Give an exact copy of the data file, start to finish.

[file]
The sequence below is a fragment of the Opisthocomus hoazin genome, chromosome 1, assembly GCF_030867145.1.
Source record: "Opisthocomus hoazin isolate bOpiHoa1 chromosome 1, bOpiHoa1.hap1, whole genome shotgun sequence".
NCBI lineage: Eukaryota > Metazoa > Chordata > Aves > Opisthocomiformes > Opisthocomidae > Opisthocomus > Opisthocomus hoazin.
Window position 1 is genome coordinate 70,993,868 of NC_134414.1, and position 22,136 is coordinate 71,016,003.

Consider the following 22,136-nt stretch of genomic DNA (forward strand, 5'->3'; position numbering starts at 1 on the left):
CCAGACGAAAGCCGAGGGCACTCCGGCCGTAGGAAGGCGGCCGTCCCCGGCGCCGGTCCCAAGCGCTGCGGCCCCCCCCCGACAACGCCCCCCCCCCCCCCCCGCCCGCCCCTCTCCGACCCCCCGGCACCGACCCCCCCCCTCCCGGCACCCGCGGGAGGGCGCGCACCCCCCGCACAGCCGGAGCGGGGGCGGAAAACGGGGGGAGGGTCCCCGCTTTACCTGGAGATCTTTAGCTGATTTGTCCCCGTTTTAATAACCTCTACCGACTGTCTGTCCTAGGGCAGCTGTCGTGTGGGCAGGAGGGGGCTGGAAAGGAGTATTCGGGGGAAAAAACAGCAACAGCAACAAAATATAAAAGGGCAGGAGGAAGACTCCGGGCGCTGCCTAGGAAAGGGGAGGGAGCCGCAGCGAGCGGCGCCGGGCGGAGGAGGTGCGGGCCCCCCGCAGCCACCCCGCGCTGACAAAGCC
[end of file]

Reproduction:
The sequence below is a fragment of the Opisthocomus hoazin genome, chromosome 1, assembly GCF_030867145.1.
Source record: "Opisthocomus hoazin isolate bOpiHoa1 chromosome 1, bOpiHoa1.hap1, whole genome shotgun sequence".
NCBI lineage: Eukaryota > Metazoa > Chordata > Aves > Opisthocomiformes > Opisthocomidae > Opisthocomus > Opisthocomus hoazin.
Window position 1 is genome coordinate 70,993,868 of NC_134414.1, and position 22,136 is coordinate 71,016,003.

Consider the following 22,136-nt stretch of genomic DNA (forward strand, 5'->3'; position numbering starts at 1 on the left):
CCAGACGAAAGCCGAGGGCACTCCGGCCGTAGGAAGGCGGCCGTCCCCGGCGCCGGTCCCAAGCGCTGCGGCCCCCCCCCGACAACGCCCCCCCCCCCCCCCCGCCCGCCCCTCTCCGACCCCCCGGCACCGACCCCCCCCCTCCCGGCACCCGCGGGAGGGCGCGCACCCCCCGCACAGCCGGAGCGGGGGCGGAAAACGGGGGGAGGGTCCCCGCTTTACCTGGAGATCTTTAGCTGATTTGTCCCCGTTTTAATAACCTCTACCGACTGTCTGTCCTAGGGCAGCTGTCGTGTGGGCAGGAGGGGGCTGGAAAGGAGTATTCGGGGGAAAAAACAGCAACAGCAACAAAATATAAAAGGGCAGGAGGAAGACTCCGGGCGCTGCCTAGGAAAGGGGAGGGAGCCGCAGCGAGCGGCGCCGGGCGGAGGAGGTGCGGGCCCCCCGCAGCCACCCCGCGCTGACAAAGCC